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How to Prepare for a Sanitary Survey

ADEQ will reach out to the PWS's Responsible Party via telephone about a month in advance to arrange a date and time to conduct the survey. Once the sanitary survey has been scheduled, the inspector sends a pre-inspection email which includes:

  • Confirmation of the inspection date, time and location
  • A pre-inspection checklist
  • Deficiencies and recommendations from the most recent inspection
  • A brief review of the PWS’s monitoring history
  • An overview of required records and sampling plans

The pre-inspection email and checklist give the PWS an opportunity to gather required records and inspect the facility themselves prior to ADEQ’s scheduled sanitary survey (find pre-inspection checklists under "Forms").

What to Expect the Day of the Survey

Upon arrival at the water system, the ADEQ inspector will present photo ID, state the purpose of the inspection and review the Notice of Inspection Rights which will be signed by the onsite representative.

The next step of the inspection process is to go over the water system records. This includes discussion and review of the following:

1. Sampling Plans

A. Microbiological Sample Siting Plan (MSSP) – All public water systems are required to have a MSSP. The purpose of the MSSP is for the facility to have a standard written procedure to follow for monthly total coliform samples as required by the Revised Total Coliform Rule. The plan also helps ADEQ verify that sample locations are suitable and representative of the distribution system.

B. Lead and Copper Sampling Plan – All community and non-transient non-community water systems are required to have a lead and copper sampling plan. The purpose of the plan is to identify sites that have lead pipes, copper pipes with lead solder, and/or are served by lead service lines | Download Lead and Copper Sampling Plan >

C. Emergency Operations Plan (EOP) – All community water systems, regardless of size, are required to develop and maintain an EOP. The EOP details physical and technical aspects of water systems operation, such as maintaining proper water pressure, collapse of a major structure, loss of mechanical components like pumps or valves and alternate water supplies. The EOP should also address public notice procedures for consumers and regulatory agencies | Download EOP Template >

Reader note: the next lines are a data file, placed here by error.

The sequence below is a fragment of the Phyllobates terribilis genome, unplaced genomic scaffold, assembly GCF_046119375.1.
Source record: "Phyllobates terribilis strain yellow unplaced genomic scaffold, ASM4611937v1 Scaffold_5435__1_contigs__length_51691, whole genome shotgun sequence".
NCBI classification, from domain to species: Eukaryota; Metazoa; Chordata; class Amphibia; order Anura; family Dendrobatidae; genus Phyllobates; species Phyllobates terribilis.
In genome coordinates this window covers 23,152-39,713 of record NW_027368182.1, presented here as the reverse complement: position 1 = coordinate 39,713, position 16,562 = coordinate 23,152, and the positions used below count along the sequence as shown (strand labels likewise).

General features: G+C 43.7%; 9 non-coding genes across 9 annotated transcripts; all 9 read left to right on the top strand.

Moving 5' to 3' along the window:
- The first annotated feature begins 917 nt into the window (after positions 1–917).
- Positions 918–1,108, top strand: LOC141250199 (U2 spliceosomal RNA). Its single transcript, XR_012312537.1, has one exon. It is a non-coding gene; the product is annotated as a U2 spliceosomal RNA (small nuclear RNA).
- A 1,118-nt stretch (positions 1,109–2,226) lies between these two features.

D. Stage 2 Disinfection Byproducts Plan (Stage 2 DBP) – A Stage 2 DBP plan is required of community water system or non-transient non-community water systems that use a primary or residual disinfectant other than ultraviolet light or deliver water that has been treated with a primary or residual disinfectant other than ultraviolet light | Download Stage 2 DBP >

​2. Operations and Maintenance Records - These include records of routine component operations and maintenance (pumping rates, well maintenance, treatment system maintenance, component repairs, etc.) | Download Operations and Maintence Manual Template >

3. Monitoring Records - Monitoring records are required to be kept on site for a determined amount of time depending on the type of records. Generally records are required to be kept between 3-10 years. Sampling schedules and monitoring history can be reviewed on the Safe Drinking Water Information System (SDWIS) website | Go to SDWIS Website >

4. Backflow Prevention – Testable backflow prevention devices are required to be tested annually by a certified tester. PWSs are required to retain testing records for at least three years. 

The facility walkthrough will include a review of all system components including wells, surface water intakes, storage tanks, pressure tanks, disinfection (e.g. chlorinators), treatment systems, etc. All water system facilities should be unlocked and accessible for the ADEQ inspector to conduct the sanitary survey.

System facilities should be routinely inspected by the certified operator. ADEQ encourages remote system operators to use the Certified Operator Monthly Inspection Form when conducting their monthly inspection | Download Operator Monthly Inspection Form >

Once the walkthrough is completed, the inspector will review the system’s distribution and treatment grades. PWSs are graded from 1-4 based upon a point system that assigns a predetermined number of points per system characteristics. The grade corresponds with the level of system complexity, with Grade 1 being the most simple and Grade 4 being the most complex. All PWSs require an operator in direct charge who is certified at or above the grade of the facility.

Once the sanitary survey is completed, the inspector will review the findings with the onsite representative. Potential deficiencies and the follow-up process will be discussed if necessary. The finalized inspection report and the Notice of Inspection Rights will be provided to the responsible party following the sanitary survey.